>         > If you have cross-module inlining, you get the rather
>         obvious if like
>         > construct. If you don't, you have to evaluate otherwise and
>         test its
>         > value.
>         >
>         > Example 2:
>         >
>         > (a :: Int) + b
>         >
>         > If you have cross-module specialisation you get a primitive
>         integer
>         > arithmetic instruction (possibly with a bit of unboxing,
>         although often
>         > not). If you don't, you get a dictionary lookup, followed by
>         a higher
>         > order application.
>         >
>         > One reason cross-module inlining is essential is that many
>         Haskell
>         > functions don't do very much, think of (+), (||), (>>), not,
>         otherwise
>         > etc. In C these would be built-in's, so are always available
>         to the
>         > optimiser (and usually just one instruction), in Haskell you
>         need to get
>         > them from the Prelude.
>        
>        
>         What happens in the C++ world where good chunk of
>         functionnalities are
>         in header files (templates or inline methods);
>         is there the same LGPL problem that the one discussed here
>         w.r.t.
>         static/shared linking ?
>
>
> I don't know what happens on platforms that don't have shared
> libraries with LGPL.  If you build stuff statically, I'm pretty sure
> you can't claim stuff is loosely coupled.

What I've always heard is that in that case you have to distribute
object files.

This would work for Haskell, except that changing the distributed
library is still liable to invalidate the object files, due to
cross-module inlining.

jcc


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Re: Hmm, what license to use?

Micah Cowan
In reply to this post by Wolfgang Jeltsch-2
-----BEGIN PGP SIGNED MESSAGE-----
Hash: SHA1

Wolfgang Jeltsch wrote:

> Am Donnerstag, 2. Oktober 2008 20:33 schrieben Sie:
>> Wolfgang Jeltsch wrote:
>>> You mean shared libraries without the opportunity to inline library code?
>>> This would result in a huge performance loss, I think.
>> Usually _mild_ performance loss, in exchange for major code-size
>> savings, I would think. C obviously has worked quite fine under exactly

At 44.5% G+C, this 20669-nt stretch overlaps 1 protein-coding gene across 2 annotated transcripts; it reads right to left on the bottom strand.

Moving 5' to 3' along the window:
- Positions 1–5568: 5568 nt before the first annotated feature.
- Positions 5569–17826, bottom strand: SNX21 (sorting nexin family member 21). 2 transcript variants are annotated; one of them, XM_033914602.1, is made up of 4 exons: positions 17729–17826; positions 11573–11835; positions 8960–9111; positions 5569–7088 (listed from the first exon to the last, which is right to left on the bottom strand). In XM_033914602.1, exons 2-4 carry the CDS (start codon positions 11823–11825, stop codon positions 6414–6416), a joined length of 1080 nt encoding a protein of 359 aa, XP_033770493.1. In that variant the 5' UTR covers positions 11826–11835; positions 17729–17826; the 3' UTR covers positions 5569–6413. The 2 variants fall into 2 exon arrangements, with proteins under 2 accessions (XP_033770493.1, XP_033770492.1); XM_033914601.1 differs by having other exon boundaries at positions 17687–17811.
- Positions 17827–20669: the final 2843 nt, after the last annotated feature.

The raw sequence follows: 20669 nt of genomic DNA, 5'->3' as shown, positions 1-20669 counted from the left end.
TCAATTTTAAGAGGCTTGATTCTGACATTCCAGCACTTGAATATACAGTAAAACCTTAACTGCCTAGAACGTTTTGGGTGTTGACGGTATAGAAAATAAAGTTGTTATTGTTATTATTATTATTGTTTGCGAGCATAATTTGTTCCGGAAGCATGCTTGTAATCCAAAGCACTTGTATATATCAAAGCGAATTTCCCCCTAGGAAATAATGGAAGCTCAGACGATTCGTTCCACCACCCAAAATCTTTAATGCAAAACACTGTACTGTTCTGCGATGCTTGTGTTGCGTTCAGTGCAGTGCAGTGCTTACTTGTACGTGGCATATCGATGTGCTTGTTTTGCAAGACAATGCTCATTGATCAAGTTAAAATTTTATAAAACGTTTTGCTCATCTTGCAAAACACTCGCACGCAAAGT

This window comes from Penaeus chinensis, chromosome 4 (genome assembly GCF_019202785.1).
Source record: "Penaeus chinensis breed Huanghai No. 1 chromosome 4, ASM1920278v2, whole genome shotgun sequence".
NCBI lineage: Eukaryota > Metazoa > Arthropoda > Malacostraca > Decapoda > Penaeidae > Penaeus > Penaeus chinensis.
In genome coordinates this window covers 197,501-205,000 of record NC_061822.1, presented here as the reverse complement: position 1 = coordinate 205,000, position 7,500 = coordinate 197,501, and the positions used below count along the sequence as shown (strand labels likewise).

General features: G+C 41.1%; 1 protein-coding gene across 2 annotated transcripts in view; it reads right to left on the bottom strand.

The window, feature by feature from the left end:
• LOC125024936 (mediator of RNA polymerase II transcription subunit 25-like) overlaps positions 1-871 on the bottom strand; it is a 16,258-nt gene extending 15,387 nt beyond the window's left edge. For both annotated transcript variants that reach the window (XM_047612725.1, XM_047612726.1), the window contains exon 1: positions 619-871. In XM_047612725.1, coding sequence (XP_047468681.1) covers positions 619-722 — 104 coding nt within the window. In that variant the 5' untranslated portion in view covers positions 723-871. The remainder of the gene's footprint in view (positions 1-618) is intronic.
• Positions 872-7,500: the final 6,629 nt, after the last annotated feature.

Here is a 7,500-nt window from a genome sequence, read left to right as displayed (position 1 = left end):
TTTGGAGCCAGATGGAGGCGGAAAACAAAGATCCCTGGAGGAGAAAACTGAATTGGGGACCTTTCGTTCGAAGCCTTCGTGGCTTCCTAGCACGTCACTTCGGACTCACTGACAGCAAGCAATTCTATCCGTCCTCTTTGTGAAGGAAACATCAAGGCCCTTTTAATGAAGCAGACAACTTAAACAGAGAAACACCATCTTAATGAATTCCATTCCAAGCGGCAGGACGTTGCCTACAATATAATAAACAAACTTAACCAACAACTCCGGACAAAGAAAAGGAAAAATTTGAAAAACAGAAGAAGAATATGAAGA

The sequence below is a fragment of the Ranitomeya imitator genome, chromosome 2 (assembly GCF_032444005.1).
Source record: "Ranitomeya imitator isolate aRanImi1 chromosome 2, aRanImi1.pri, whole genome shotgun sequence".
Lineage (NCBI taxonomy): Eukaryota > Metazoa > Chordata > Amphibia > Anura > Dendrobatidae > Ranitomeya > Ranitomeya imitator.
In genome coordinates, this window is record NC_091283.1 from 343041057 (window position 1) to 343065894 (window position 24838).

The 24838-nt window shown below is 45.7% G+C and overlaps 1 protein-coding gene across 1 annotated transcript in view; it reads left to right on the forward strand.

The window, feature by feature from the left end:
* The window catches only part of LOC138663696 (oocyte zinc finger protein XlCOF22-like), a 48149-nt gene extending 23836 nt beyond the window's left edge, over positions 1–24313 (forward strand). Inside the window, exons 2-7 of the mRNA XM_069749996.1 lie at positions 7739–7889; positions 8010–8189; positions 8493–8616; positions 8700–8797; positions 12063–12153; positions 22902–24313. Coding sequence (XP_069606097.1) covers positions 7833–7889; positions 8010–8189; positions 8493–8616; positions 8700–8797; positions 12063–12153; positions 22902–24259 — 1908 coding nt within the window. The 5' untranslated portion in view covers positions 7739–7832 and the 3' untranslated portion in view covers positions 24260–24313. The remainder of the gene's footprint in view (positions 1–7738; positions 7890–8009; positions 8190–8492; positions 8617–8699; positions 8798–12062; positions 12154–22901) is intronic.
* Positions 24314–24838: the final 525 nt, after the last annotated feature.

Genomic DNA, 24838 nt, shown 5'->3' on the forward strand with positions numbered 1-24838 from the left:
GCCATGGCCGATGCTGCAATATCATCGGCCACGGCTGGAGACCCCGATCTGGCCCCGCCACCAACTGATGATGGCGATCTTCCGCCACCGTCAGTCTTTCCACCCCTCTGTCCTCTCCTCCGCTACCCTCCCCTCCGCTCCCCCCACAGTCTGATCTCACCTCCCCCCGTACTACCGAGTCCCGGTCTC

>> this restraint (though C implementations obviously aren't built to take
>> as great advantage of inlining library code as Haskell may be).
>
> I think that the performance loss is much higher in the case of Haskell
> because of Lazy Evaluation, massive use of higher order functions and
> possibly more.  Maybe one of the GHC developers could comment on this?

Perhaps the best approach currently for creating dynamically loadable
modules in Haskell is to expose the interface via FFI, then? (I suspect
that in most cases, you'd want to provide that as an option, but of
course not as the only means of interfacing with the library, for those
who don't want to make the DLL-vs-optimizations tradeoff.)

- --
Micah J. Cowan
Programmer, musician, typesetting enthusiast, gamer.
GNU Maintainer: wget, screen, teseq
http://micah.cowan.name/
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Re: Re: Hmm, what license to use?

Mads Lindstrøm
In reply to this post by Gour-3
Hi

Gour wrote:
> >>>>> "Don" == Don Stewart <[hidden email]> writes:
>
> Don>     * Only a small percent of Haskell libarires are LGPL, and
> Don> nothing for which we don't have workarounds (e.g. HDBC vs
> Don> galois-sqlite3 vs takusen).
>
> Hmm, Gtk2Hs & wxhaskell - major GUI libs...

wxHaskell uses a modified LGPL license (wxWidgets license). One that
allows static linking. See
http://www.haskell.org/haskellwiki/WxHaskell/License . From the
description of the wxWidgets license
http://www.wxwidgets.org/about/newlicen.htm :

"The wxWindows Licence is essentially the L-GPL (Library General Public
Licence), with an exception stating that derived works in binary form
may be distributed on the user's own terms. This is a solution that
satisfies those who wish to produce GPL'ed software using wxWidgets, and
also those producing proprietary software."


Greetins,

Mads Lindstrøm

>
> Sincerely,
> Gour
>
> _______________________________________________
> Haskell-Cafe mailing list
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> http://www.haskell.org/mailman/listinfo/haskell-cafe


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Re: Re: Hmm, what license to use?

David Virebayre
There's an article on slashdot about a developper that has a dilemna
with his BSD-licenced work, I thought that might be relevant to this
thread :

http://ask.slashdot.org/article.pl?sid=08/10/05/1317252